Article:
Structure and Properties of Jute Fiber

Physical Characteristics of Jute Fiber:

Fine Structure and Appearance:

Commercial jute varies from yellow to brown to dirty grey in color, and it has a natural silky luster. It consists of bundles of individual fibers held together by gummy materials, including the natural plastic lignin which plays an important role in the structure of all woody plants.

Jute usually feels coarse and rough to the touch, although the best qualities are smooth and soft. Retting destroys the cellular tissue that holds the bast bundles together but does not normally separate the individual cells one from another. Some of the fiber ends become detached from the strands, giving the jute its hairy, rough feel.

Jute Fiber
Fig: Jute Fiber

The individual cells of jute are about 2.6mm long, on average. The cell surface is smooth but disfigured here and there by nodes and cross markings. The fibers are coated with a layer of woody material.

Seen in cross section, the cell is polygonal, usually with five or six sides. It has thick walls and a broad lumen of oval cross section. By contrast with the regular lumen of flax that of jute is irregular. It becomes narrow in places quite suddenly. Towards the ends of the cell which are tapered the lumen widens the cell walls become correspondingly thin. Jute contains about 20 per cent of lignin.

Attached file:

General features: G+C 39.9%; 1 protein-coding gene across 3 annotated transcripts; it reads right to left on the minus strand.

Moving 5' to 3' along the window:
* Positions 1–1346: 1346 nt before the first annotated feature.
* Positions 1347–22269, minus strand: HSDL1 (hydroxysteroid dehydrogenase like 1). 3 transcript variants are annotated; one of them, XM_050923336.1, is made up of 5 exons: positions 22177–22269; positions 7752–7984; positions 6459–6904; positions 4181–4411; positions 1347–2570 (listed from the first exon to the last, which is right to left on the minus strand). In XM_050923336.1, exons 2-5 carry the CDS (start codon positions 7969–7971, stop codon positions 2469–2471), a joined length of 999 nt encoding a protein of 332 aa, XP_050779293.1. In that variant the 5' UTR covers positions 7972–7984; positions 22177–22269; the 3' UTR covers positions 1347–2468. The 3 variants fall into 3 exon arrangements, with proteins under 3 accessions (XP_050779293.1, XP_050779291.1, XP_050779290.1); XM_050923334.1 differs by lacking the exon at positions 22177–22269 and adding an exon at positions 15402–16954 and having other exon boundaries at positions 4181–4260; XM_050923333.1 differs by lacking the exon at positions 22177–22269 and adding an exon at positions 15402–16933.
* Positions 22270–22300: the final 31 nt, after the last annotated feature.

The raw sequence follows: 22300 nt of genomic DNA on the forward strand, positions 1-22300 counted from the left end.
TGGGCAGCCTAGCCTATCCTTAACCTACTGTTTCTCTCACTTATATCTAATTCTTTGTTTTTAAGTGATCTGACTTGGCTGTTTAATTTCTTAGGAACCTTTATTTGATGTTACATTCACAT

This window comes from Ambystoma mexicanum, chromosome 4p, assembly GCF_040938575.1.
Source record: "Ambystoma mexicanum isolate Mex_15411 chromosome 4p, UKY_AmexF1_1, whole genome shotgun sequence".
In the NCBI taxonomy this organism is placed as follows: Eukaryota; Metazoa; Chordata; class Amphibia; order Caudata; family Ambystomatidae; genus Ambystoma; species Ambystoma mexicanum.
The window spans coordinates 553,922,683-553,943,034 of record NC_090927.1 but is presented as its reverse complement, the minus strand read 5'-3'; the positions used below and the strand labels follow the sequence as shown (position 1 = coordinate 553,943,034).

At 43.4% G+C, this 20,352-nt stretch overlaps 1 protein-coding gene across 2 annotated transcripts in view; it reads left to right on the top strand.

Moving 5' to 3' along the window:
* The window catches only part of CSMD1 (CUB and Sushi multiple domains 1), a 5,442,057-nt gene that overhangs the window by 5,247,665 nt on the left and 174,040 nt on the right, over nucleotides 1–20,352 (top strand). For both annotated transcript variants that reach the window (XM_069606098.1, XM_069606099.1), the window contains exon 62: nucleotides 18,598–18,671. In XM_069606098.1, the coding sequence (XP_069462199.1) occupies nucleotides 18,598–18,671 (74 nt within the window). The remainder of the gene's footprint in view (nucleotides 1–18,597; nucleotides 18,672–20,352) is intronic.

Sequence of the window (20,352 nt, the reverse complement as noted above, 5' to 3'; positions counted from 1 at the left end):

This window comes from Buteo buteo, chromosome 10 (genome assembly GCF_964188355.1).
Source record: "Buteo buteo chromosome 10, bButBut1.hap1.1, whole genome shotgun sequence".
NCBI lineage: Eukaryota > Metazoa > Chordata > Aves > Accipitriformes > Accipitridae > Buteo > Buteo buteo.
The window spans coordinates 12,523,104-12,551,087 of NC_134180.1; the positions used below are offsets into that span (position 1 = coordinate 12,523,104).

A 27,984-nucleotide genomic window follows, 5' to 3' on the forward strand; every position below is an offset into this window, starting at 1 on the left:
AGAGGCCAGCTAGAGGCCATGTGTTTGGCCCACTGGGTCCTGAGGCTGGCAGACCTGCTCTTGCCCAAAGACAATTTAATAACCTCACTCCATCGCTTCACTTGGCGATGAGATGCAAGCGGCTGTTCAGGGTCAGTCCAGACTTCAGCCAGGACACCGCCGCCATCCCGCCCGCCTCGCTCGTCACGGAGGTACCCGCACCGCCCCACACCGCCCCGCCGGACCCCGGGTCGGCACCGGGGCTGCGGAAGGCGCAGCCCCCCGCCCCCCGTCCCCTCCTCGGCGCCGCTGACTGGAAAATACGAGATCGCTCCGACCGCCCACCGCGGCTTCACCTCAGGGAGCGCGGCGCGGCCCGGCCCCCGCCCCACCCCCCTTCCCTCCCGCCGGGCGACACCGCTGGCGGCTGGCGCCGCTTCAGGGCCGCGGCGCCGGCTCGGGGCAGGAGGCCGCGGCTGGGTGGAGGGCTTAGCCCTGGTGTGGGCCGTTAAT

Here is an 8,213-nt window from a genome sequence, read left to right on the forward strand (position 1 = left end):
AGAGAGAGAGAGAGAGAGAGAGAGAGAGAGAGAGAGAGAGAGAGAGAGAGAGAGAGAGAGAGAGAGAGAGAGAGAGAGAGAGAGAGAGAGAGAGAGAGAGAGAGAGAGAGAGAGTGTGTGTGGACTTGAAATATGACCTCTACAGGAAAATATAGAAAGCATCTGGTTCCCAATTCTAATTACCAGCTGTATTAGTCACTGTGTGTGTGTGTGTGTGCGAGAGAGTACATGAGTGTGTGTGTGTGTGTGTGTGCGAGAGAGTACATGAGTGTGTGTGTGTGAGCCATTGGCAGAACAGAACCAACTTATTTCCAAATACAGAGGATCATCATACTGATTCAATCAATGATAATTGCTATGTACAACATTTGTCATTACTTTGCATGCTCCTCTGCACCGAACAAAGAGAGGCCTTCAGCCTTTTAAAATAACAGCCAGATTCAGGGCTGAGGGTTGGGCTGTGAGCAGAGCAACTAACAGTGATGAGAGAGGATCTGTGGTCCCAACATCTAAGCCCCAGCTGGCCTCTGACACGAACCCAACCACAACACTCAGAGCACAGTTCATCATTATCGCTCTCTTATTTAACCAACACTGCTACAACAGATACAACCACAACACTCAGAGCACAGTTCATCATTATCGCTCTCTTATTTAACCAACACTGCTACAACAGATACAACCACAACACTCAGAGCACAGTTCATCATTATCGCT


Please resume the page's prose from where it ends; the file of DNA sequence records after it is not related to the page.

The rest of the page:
Tensile Strength:

Jute is not so strong as flax or hemp nor is it so durable. Individual fibers vary greatly in strength owing to the irregularities in the thickness of cell walls.


Jute fibers do not stretch to any appreciable extent. Jute has an elongation at break of about 1.7 per cent.

Elastic Properties:

Jute tends to be a stiff fiber owing to the part played by the material which cements the cells together.

Specific Gravity:

Specific gravity of jute is 1.5.

Effects of Moisture:

Jute is an unusually hygroscopic fiber. Its regain figure is 13.76%. it can be absorbed as much as 23% of water under humid conditions.

Effect of Age:

It kept dry; jute will last indefinitely although the high content of non-cellulosic matter tends to make it sensitive to chemical and photochemical attack. Moisture encourages deterioration of jute which loses strength with age.


Jute is more resistant to rot than either grey cotton or flax. If lightly scoured, it can have an excellent resistance owing to the protective effect of the lignin.

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